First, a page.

November 20, 2013

Spotlight: Madeline Burrows

She's the equivalent of a cupcake AND a birthday.

After walking into the event space for the DC production of MOM BABY GOD, Madeline Burrows burst into the main room asking attendees if they liked cupcakes and birthdays. I thought, damn, this is going to be even better than I imagined; I love cupcakes! But almost immediately, Burrows' face falls and she follows up with, "Because one in three babies won't see their first birthday." From there, the audience is hurled into the whirlwind that is the anti-abortion movement, and it's as disorienting and heart-breaking as it sounds.

If you read our write-up on MOM BABY GOD, you know that the show is a one-woman theater production based upon Burrows' undercover experiences amongst anti-abortion activists at the Students for Life of American conference (among other things). She becomes the various characters, men and women, young and old (including male sex kittens [sex tomcats?] of the anti-abortion world...yes, they're real), embodying their naivety, anger, aggression and manipulation in a way that makes the audience uncomfortable and enraged in the best kind of way. In my notebook I have written, "PLEASE DON'T CALL ME OUT" (I can be horrendously shy), because the world she painted was so real, so horrific, and something I didn't want to be a part of.

Burrows is not only the sole-actress in MBG, but its writer as well. Her personality fills the entire room, her creativity and devotion to her craft almost overwhelming. Not to mention she's also in the band Tomboy and is facing a West Coast tour of MBG in the very imminent future and doubleheading a Massachusetts production with JD Samson and MEN. We're not even sure how she's still standing anymore, but we're incredibly happy she is. We chatted with Madeline about MBG's production, embodying characters and what's ahead.

THE LE SIGH: Did the idea to write a show based on your experiences at an anti-abortion conference come before or after you attended?

MADELINE BURROWS: I first went undercover to a crisis pregnancy center in 2011. The county I lived in had no abortion provider but several CPCs, and I was involved with a campaign to expose the false medical information at CPCs. It was a completely bizarre experience – there were baby clothes pinned to the walls. The counselor there told me that most women who have abortions become suicidal as a result, and she gave me a plastic fetus doll to take home to envision "my baby." I began to work on a performance based on the experience, and it grew from there. I got a grant and registered for a bunch of anti-choice conferences because I was convinced I would learn more and create a more honest piece of theater from immersing myself in the anti-choice movement than just reading about it in a book.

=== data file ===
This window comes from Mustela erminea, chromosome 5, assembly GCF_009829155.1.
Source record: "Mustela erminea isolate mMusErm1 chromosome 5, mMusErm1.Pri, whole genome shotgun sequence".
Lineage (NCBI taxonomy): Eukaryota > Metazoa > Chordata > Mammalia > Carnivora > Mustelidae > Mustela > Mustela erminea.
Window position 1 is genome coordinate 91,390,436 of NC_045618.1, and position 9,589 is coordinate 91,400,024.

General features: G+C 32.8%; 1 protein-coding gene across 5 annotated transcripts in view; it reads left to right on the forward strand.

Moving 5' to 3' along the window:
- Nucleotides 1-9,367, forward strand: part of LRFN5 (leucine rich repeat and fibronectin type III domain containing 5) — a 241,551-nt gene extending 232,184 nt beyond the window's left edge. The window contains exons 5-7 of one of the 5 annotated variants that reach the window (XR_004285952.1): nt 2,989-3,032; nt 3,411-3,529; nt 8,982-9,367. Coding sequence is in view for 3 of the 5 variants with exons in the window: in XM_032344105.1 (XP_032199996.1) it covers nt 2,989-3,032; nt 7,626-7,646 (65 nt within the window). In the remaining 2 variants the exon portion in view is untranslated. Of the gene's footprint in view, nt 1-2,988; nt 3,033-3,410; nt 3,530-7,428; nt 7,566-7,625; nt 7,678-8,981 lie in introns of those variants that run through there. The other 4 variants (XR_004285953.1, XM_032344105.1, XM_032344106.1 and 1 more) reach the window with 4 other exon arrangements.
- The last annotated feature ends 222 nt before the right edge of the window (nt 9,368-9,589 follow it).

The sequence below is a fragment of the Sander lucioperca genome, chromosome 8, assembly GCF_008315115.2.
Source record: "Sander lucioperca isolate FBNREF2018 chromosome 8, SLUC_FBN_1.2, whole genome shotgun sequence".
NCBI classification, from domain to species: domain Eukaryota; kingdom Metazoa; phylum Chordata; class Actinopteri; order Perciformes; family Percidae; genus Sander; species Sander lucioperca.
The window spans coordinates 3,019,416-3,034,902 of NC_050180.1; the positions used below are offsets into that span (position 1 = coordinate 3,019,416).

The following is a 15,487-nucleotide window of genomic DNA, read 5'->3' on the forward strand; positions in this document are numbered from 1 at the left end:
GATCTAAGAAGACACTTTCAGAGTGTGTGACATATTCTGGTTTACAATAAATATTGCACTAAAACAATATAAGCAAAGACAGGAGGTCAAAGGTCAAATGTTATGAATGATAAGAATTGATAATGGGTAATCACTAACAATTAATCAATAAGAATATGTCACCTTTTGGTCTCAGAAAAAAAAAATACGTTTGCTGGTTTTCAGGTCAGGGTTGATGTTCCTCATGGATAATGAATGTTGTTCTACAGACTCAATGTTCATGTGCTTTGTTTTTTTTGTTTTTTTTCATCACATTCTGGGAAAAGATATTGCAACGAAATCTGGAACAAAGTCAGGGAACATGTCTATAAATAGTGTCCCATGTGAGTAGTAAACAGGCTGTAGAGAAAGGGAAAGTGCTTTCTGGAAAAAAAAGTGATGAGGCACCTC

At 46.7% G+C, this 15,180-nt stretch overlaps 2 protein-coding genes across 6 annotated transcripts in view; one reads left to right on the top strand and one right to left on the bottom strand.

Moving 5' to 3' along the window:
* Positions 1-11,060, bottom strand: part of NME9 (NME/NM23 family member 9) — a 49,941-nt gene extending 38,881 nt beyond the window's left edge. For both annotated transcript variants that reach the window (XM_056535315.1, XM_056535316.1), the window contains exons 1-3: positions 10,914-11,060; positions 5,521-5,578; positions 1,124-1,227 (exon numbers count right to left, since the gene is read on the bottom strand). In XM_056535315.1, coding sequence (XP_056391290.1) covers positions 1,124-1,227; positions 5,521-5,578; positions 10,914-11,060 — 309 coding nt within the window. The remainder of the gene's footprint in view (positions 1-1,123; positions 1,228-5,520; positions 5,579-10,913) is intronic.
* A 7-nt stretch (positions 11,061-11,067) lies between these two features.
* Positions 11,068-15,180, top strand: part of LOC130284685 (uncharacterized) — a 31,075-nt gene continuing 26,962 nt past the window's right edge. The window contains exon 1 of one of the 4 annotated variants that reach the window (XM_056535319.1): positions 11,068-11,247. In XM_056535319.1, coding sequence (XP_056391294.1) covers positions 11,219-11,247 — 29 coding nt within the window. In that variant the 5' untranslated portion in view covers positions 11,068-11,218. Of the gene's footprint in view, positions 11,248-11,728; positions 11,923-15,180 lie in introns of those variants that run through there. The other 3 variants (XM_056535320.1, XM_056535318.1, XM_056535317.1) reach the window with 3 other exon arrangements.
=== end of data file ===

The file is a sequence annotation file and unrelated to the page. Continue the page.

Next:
TLS: How did you alter your personality to "fool" the people at the conference? Did you even feel like you were "fooling people?" If so, did that ever completely drain you?

MB: It was definitely draining! My rule was to tell the truth but only as much as I needed to. I never had a fake identity or made up stories about being a pro-life activist, but I tried to fly under the radar. It was like being sent back to middle school and trying to fit in with the cool kids. I wore this red, white and blue t-shirt because I thought that would send the right message. I didn't even own an item of clothing that looked like that, though. I had to borrow it from my sister!

TLS: A phrase I jotted down while watching the show was that I found you "effortlessly schizophrenic." I mean it as a compliment! The way you shifted between characters, voices and personas was really incredible. What preparation went into becoming these different people (aside from researching them)?

MB: Thank you! To start, lots and lots of rehearsal. I feel like at some point it became cool to not care about your art, but I'm a total workaholic. The quick physical transitions are one of my favorite things about solo performance. It requires an intense amount of focus. As an actor, I like to work from a really physical place – finding different characters not just psychologically but really embodying them physically as well. When I was doing interviews I spent a lot of time studying people's mannerisms and vocal inflections, and then I worked closely with my director (Emma Weinstein) to carve those out in rehearsals. Once I found those physical and vocal distinctions, a lot of the transitions between them became muscle memory – almost like dance choreography.

TLS: Who was the most difficult character for you to depict?

MB: That's a tough one! For a while in rehearsal, I had a hard time creating "John Paul," who's this teen boy character. Now he's one of my favorite characters to portray. He's very "swaggy."

TLS: MOM BABY GOD is going to the West Coast! How do you foresee this part of the tour being different than what has already come?